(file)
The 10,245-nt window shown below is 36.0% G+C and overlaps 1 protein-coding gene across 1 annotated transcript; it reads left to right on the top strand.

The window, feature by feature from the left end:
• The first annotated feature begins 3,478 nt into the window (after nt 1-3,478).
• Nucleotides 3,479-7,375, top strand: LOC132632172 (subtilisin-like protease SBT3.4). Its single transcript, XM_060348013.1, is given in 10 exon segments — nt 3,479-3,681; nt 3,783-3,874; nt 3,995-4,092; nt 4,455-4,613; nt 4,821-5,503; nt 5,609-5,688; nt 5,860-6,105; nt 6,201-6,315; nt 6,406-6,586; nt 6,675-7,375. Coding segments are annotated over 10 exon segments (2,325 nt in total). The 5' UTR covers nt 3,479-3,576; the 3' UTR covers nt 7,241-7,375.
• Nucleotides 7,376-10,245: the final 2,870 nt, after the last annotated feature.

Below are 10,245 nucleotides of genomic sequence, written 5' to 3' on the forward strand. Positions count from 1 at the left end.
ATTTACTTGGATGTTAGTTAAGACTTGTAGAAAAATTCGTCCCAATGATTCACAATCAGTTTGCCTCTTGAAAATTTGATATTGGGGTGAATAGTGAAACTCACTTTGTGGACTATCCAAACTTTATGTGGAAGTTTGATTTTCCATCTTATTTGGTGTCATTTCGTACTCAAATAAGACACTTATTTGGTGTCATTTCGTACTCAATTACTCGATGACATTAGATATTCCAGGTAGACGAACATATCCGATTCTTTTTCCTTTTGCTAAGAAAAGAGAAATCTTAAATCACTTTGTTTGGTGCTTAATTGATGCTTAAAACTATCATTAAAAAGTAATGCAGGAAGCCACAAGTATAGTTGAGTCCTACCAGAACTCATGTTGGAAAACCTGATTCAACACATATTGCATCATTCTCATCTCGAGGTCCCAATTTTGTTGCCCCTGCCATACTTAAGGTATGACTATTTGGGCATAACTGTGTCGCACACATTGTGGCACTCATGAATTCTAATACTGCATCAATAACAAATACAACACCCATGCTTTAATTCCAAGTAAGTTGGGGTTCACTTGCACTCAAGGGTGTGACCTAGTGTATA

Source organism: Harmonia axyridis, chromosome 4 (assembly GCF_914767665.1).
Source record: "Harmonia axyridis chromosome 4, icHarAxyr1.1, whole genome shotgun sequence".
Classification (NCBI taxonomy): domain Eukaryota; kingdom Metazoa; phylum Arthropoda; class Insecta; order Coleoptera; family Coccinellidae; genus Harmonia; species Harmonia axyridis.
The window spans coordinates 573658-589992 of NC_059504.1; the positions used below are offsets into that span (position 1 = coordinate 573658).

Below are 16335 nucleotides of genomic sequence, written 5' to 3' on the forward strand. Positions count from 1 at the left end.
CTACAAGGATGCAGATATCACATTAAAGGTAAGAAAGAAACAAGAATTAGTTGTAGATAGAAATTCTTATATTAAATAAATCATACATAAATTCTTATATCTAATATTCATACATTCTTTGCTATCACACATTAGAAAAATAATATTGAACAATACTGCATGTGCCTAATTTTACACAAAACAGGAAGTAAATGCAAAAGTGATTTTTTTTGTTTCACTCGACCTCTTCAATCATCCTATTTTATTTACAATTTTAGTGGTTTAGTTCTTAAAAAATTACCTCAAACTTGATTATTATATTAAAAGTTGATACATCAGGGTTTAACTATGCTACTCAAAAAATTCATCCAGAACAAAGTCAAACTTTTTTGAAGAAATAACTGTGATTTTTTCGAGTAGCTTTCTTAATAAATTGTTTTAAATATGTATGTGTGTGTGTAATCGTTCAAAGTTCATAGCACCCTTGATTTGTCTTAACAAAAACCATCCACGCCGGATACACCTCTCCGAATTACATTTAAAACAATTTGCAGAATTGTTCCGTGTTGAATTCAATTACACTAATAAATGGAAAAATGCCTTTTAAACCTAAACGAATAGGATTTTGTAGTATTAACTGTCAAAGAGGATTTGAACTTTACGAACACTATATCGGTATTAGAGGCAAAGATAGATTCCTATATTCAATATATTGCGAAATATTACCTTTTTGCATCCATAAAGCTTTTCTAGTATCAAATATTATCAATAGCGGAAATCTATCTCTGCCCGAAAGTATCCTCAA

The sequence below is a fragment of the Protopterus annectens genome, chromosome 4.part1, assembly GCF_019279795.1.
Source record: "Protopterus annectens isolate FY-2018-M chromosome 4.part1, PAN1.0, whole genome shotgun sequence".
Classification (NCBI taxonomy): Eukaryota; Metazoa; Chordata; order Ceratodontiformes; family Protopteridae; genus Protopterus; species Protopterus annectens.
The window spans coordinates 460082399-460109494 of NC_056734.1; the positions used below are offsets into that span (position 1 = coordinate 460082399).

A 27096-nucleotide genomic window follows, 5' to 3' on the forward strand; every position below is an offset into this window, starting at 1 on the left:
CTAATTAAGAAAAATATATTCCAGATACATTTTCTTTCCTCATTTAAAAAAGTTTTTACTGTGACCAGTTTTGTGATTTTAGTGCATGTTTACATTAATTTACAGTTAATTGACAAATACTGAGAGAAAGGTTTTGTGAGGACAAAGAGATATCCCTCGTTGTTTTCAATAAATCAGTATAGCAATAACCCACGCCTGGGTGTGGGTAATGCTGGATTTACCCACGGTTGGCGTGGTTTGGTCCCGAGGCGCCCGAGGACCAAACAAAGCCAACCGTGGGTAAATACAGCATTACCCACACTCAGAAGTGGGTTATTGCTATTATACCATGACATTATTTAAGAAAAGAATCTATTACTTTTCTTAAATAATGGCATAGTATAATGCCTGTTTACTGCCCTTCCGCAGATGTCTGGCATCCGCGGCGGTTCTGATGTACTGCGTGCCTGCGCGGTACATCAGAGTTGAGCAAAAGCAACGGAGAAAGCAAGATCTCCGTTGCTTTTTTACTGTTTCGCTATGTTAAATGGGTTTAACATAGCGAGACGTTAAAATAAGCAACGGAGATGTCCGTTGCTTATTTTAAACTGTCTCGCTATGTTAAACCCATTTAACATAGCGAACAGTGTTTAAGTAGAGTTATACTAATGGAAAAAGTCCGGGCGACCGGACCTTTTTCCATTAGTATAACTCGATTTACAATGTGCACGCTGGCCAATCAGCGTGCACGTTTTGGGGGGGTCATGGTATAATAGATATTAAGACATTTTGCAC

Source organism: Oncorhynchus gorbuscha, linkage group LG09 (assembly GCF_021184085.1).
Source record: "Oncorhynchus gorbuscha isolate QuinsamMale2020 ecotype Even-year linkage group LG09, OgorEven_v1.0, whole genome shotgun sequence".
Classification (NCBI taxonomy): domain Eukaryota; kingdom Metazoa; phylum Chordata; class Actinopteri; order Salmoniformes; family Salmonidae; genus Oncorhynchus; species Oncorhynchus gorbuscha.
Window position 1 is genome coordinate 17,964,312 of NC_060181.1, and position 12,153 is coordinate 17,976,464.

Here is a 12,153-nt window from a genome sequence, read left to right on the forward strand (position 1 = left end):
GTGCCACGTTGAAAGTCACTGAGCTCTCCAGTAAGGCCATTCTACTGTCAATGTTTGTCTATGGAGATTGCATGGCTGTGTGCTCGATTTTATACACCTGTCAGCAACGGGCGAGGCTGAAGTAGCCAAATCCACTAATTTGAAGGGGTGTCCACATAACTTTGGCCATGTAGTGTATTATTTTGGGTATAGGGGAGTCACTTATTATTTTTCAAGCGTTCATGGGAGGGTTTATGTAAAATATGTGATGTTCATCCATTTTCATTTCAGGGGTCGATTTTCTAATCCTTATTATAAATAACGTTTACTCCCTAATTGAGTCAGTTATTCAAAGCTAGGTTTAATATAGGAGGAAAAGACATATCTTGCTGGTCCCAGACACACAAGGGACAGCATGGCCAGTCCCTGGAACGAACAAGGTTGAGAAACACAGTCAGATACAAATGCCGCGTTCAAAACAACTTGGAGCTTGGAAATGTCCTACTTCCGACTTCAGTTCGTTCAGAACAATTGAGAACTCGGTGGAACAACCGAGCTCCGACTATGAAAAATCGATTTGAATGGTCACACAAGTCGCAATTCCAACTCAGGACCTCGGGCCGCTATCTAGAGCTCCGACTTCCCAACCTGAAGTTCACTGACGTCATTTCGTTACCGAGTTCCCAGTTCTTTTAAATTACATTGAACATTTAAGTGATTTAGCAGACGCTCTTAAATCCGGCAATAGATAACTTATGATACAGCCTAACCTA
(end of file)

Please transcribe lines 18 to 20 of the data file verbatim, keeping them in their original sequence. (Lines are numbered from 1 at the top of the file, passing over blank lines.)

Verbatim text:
A 27096-nucleotide genomic window follows, 5' to 3' on the forward strand; every position below is an offset into this window, starting at 1 on the left:
CTAATTAAGAAAAATATATTCCAGATACATTTTCTTTCCTCATTTAAAAAAGTTTTTACTGTGACCAGTTTTGTGATTTTAGTGCATGTTTACATTAATTTACAGTTAATTGACAAATACTGAGAGAAAGGTTTTGTGAGGACAAAGAGATATCCCTCGTTGTTTTCAATAAATCAGTATAGCAATAACCCACGCCTGGGTGTGGGTAATGCTGGATTTACCCACGGTTGGCGTGGTTTGGTCCCGAGGCGCCCGAGGACCAAACAAAGCCAACCGTGGGTAAATACAGCATTACCCACACTCAGAAGTGGGTTATTGCTATTATACCATGACATTATTTAAGAAAAGAATCTATTACTTTTCTTAAATAATGGCATAGTATAATGCCTGTTTACTGCCCTTCCGCAGATGTCTGGCATCCGCGGCGGTTCTGATGTACTGCGTGCCTGCGCGGTACATCAGAGTTGAGCAAAAGCAACGGAGAAAGCAAGATCTCCGTTGCTTTTTTACTGTTTCGCTATGTTAAATGGGTTTAACATAGCGAGACGTTAAAATAAGCAACGGAGATGTCCGTTGCTTATTTTAAACTGTCTCGCTATGTTAAACCCATTTAACATAGCGAACAGTGTTTAAGTAGAGTTATACTAATGGAAAAAGTCCGGGCGACCGGACCTTTTTCCATTAGTATAACTCGATTTACAATGTGCACGCTGGCCAATCAGCGTGCACGTTTTGGGGGGGTCATGGTATAATAGATATTAAGACATTTTGCAC

Source organism: Oncorhynchus gorbuscha, linkage group LG09 (assembly GCF_021184085.1).